July 25, 2007

Local businesses see global prospects


Joe McIntyre/staff photographer    
Dan Gundersen, head of Upstate Empire State Development Corporation, speaks to attendees at the Going Global conference at the Ramada Inn in Cortland Tuesday.  

Staff Reporter

Steven Frierson attended Monday’s “Going Global” conference at the Ramada in Cortland to learn how his business can delve deeper into its Latin American markets.
“I want to get more into there than we already are,” said Frierson, who owns Source1 Compliance in Groton, which makes pouches and tents that prevent radio frequencies and other electromagnetic waves.
He was one of about 100 people attending a conference put on Tuesday by the Cortland County Business Development Corp.-Industrial Development Agency.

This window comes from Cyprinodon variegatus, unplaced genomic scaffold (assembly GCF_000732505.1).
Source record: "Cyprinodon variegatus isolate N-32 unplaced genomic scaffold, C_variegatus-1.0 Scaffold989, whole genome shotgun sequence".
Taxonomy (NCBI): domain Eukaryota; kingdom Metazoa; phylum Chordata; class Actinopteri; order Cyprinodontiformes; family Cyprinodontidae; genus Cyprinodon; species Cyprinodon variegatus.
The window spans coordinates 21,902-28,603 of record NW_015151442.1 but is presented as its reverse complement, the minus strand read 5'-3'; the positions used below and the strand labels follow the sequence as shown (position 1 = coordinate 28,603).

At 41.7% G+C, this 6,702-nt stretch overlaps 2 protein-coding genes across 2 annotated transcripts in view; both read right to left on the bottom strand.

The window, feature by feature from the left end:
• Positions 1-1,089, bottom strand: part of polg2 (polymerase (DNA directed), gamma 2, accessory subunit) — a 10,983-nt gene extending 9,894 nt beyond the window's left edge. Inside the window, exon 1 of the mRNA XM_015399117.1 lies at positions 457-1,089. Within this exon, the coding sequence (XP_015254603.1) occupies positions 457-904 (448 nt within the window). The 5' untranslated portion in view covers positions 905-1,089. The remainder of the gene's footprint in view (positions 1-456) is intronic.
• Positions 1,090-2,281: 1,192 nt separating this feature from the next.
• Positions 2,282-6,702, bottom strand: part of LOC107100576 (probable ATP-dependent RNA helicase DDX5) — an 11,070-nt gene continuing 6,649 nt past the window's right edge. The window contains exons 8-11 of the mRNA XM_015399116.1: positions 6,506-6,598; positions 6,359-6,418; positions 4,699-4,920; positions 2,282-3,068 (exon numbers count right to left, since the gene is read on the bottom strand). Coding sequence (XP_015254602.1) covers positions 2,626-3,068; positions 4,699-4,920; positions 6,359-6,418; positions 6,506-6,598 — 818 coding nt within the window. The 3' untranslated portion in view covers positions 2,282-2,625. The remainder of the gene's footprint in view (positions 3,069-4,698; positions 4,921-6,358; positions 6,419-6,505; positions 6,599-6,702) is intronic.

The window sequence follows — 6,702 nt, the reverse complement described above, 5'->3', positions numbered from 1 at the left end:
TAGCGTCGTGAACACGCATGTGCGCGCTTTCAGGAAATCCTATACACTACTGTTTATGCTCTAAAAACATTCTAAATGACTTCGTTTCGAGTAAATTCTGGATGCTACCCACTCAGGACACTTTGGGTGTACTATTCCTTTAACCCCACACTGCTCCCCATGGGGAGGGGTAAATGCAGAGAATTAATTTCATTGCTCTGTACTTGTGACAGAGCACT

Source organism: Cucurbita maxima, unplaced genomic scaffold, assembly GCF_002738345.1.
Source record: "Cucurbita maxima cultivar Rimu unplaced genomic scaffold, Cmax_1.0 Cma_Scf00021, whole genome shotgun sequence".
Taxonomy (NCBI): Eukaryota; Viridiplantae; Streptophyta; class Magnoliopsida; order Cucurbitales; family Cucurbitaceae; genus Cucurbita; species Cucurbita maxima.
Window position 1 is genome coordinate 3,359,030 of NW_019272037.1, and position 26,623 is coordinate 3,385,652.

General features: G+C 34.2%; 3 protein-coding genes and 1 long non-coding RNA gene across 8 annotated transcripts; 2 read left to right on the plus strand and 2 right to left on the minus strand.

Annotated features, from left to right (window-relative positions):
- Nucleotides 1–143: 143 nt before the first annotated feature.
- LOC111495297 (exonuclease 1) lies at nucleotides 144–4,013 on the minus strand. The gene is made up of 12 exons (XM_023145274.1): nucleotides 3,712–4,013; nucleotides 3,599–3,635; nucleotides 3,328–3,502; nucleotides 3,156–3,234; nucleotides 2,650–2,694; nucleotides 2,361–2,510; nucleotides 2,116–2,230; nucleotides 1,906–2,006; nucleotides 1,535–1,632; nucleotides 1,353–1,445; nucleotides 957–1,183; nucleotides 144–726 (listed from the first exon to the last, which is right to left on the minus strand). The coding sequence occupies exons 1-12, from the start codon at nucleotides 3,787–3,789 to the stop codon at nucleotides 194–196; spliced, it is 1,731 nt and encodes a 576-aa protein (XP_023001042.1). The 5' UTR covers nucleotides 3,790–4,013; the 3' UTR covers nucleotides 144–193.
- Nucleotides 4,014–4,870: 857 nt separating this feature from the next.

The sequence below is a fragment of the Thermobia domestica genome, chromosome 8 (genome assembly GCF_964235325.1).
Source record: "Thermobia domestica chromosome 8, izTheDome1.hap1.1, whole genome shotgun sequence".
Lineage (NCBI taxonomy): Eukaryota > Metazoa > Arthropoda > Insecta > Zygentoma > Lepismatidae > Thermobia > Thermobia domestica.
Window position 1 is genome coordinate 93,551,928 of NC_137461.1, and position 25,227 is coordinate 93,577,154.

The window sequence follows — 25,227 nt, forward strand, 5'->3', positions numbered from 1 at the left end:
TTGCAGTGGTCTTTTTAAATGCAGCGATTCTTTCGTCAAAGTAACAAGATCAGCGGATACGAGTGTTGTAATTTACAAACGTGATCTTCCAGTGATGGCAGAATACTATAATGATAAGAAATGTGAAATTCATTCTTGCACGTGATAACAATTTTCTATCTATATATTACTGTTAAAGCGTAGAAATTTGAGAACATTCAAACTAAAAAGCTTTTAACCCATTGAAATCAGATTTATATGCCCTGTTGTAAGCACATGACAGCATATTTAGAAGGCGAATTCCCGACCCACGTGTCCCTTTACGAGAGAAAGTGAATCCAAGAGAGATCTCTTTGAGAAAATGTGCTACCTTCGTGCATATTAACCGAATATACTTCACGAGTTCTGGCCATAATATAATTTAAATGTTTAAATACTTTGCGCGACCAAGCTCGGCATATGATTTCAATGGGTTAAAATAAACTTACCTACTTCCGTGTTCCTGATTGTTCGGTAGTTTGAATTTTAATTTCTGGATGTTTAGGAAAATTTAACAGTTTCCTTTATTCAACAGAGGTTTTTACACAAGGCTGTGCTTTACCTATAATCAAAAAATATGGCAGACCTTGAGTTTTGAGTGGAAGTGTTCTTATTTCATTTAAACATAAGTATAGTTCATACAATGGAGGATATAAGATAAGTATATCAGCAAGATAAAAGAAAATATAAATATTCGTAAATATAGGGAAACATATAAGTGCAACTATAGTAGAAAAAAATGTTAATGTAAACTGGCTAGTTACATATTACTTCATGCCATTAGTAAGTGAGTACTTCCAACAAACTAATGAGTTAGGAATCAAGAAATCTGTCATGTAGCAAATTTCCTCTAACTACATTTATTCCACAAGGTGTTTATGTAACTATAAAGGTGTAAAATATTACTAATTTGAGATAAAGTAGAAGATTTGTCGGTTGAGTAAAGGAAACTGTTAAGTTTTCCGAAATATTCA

During his talk at the end of the conference, Dan Gundersen, chairman of the newly created Upstate Empire State Development Corp., said Upstate New York has to establish more global connections to keep up with New York City and other nearby states such as Maryland and Pennsylvania.
He said one way the state could encourage this is by sending more marketing representatives abroad that could help broker deals.
“You never know when you’re going to meet someone or where you can cut a deal,” Gundersen said.
Frierson said he learned Tuesday about how federal agencies can help make connections with partners in foreign countries.